For some sensitive or executive positions, employers may order “investigative consumer reports” which include interviews with your friends, acquaintances, neighbors and business associates. You must be notified in writing and give your written permission before a report can be compiled. You can request a copy of the report any time within two years of the report filing.

How can I ensure that a business doesn’t misuse my personal information?

Whenever a business wants to check your credit (or asks for your Social Security number), make sure you ask why it is necessary and how the business safeguards sensitive personal information about its customers or potential customers. If you do not get a satisfactory answer about records storage and disposal, do not allow the firm to run a credit check.

If you find that a company recklessly used your information or failed to take precautionary safeguards, you may sue in federal court for damages resulting from violations under the Fair Credit Reporting Act. Plaintiffs are entitled to recover court costs and reasonable legal fees as well as punitive damages for deliberate violations.

How long does information remain in my credit report?

Most information remains in your credit report for seven years. Bankruptcies appear in your credit report for up to ten years.

How can I obtain a copy of my credit report?

You can get a copy of your credit report by contacting one or more of the three major credit reporting agencies. Copies typically cost about $10 each. (See "For More Information" section for contact information.)

It is wise to monitor reports from all three credit reporting agencies, because they each track your information a bit differently. Review copies of your credit report from each agency at least once every six months to a year or before you apply for credit.

If you have been turned down for credit, a rental, a job or insurance within the last 60 days and you were told that your credit report was used to make the decision, you can obtain a free copy of your credit report from the credit reporting bureau that provided the information. In addition, you may be able to get a free copy if you receive public assistance, are unemployed and plan to seek employment within 60 days or if you believe your report contains inaccuracies resulting from fraud.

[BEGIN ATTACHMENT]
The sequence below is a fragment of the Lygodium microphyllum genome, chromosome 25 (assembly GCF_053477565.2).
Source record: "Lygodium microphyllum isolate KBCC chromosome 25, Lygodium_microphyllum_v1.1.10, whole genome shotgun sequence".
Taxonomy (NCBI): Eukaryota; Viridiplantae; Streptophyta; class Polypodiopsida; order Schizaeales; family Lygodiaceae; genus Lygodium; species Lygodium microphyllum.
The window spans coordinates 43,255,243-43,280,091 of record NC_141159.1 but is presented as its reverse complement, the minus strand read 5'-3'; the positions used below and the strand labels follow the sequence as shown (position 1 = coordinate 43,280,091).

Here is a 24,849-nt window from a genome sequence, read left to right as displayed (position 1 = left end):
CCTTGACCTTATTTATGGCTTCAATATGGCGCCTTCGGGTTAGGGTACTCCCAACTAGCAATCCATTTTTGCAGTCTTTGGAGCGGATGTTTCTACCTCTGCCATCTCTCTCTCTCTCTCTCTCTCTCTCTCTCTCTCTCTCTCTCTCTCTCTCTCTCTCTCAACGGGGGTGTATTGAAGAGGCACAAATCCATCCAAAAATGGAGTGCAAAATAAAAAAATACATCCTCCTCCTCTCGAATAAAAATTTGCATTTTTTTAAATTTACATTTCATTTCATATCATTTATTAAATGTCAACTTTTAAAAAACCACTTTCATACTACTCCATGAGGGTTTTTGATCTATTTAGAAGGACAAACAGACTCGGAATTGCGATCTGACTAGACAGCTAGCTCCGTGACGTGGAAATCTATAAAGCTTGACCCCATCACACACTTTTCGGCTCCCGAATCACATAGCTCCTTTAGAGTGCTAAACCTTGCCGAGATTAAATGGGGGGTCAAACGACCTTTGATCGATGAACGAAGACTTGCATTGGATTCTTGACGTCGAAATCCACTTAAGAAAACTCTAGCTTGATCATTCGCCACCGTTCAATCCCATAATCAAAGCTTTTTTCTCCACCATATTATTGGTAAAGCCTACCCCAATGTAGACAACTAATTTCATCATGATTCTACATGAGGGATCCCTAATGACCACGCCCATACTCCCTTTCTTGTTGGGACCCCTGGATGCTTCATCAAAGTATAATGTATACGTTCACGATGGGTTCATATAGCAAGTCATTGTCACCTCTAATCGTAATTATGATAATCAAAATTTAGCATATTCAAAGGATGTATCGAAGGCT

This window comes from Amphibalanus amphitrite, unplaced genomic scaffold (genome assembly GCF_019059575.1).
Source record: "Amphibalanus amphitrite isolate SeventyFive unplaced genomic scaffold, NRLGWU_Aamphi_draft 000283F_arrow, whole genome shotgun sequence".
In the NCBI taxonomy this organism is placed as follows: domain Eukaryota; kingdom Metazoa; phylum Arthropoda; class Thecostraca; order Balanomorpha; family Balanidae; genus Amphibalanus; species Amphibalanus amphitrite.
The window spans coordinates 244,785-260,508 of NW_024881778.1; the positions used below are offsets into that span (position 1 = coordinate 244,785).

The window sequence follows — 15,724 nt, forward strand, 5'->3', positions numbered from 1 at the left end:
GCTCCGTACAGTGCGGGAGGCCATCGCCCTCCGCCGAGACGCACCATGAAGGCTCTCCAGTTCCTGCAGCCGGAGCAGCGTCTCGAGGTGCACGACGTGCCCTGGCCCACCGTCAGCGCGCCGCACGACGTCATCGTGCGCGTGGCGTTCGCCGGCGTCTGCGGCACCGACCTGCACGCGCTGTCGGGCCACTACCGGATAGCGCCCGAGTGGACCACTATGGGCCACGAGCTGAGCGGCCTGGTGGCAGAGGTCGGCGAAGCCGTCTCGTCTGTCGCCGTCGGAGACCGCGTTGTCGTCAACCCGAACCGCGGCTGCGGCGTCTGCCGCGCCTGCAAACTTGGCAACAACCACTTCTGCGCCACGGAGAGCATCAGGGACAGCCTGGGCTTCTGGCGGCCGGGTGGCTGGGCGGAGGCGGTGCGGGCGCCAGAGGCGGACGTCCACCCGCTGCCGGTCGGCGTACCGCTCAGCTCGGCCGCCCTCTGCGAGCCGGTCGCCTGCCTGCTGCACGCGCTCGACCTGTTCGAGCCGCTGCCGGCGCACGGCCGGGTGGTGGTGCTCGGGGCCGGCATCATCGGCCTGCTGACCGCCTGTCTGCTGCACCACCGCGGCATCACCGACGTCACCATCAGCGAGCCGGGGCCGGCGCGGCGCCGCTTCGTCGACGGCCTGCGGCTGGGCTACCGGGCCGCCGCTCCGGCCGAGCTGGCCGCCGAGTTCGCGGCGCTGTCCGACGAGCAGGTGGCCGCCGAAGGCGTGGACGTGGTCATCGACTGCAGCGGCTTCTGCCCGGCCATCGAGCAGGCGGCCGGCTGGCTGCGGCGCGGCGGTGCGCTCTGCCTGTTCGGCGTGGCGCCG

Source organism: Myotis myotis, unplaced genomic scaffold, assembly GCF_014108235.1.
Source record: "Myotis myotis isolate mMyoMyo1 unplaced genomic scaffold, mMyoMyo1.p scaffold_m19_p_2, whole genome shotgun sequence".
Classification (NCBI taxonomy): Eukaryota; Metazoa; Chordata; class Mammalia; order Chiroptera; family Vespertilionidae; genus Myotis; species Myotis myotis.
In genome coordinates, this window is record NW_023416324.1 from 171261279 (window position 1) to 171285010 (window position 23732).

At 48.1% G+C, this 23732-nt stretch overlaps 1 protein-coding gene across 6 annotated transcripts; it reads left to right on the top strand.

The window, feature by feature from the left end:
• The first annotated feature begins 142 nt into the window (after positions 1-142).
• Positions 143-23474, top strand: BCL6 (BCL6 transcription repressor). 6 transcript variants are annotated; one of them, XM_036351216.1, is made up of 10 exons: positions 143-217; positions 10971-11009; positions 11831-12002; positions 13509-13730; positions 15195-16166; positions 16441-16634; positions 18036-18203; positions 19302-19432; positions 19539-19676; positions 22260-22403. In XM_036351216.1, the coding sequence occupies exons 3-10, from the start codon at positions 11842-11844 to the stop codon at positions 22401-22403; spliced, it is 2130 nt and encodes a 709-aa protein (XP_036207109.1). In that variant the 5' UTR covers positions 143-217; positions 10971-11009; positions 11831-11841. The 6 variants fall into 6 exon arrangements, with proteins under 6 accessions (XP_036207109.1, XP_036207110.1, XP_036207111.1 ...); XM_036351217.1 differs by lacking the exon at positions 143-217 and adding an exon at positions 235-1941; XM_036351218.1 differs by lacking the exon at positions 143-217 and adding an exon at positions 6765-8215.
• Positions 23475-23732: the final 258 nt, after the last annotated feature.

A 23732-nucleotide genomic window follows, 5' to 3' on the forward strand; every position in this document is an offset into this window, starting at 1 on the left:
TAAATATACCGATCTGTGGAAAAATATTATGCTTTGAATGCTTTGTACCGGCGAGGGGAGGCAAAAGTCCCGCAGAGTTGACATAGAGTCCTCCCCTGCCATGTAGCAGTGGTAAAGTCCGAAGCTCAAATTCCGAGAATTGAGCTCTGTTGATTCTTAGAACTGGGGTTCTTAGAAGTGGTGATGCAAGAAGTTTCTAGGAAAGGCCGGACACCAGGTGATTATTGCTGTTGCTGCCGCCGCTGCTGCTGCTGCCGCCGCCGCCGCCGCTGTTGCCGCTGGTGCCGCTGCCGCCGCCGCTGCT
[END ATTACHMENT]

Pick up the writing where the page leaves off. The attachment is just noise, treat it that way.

I got an e-mail saying I can get a free copy of my credit report. What’s the deal?

Some companies offer free copies of your credit report if you sign up for a 30-day free trial for services such as credit report monitoring. Offers such as this often require that you give your debit or credit card number. If you take advantage of such an offer, make sure you call within 30 days to cancel the service or you will be charged. Write down the name of the person you spoke with and a confirmation number when you cancel.

How can I find out if there is negative information in my report?

Order a copy of your credit report and check it carefully at least once a year. You should also check your credit report when you plan to apply for credit, rent an apartment or apply for a job. You don’t want to be surprised by negative information in your report, especially if that information is inaccurate.

If I have bad credit, how can I improve it?

If the poor credit is of your own doing, only time and improved credit maintenance habits will help. If your credit has suffered due to fraud, you can contact the credit reporting agencies and follow up with them to make sure any errors or fraudulent claims have been corrected.

Credit Scoring

What is a credit score?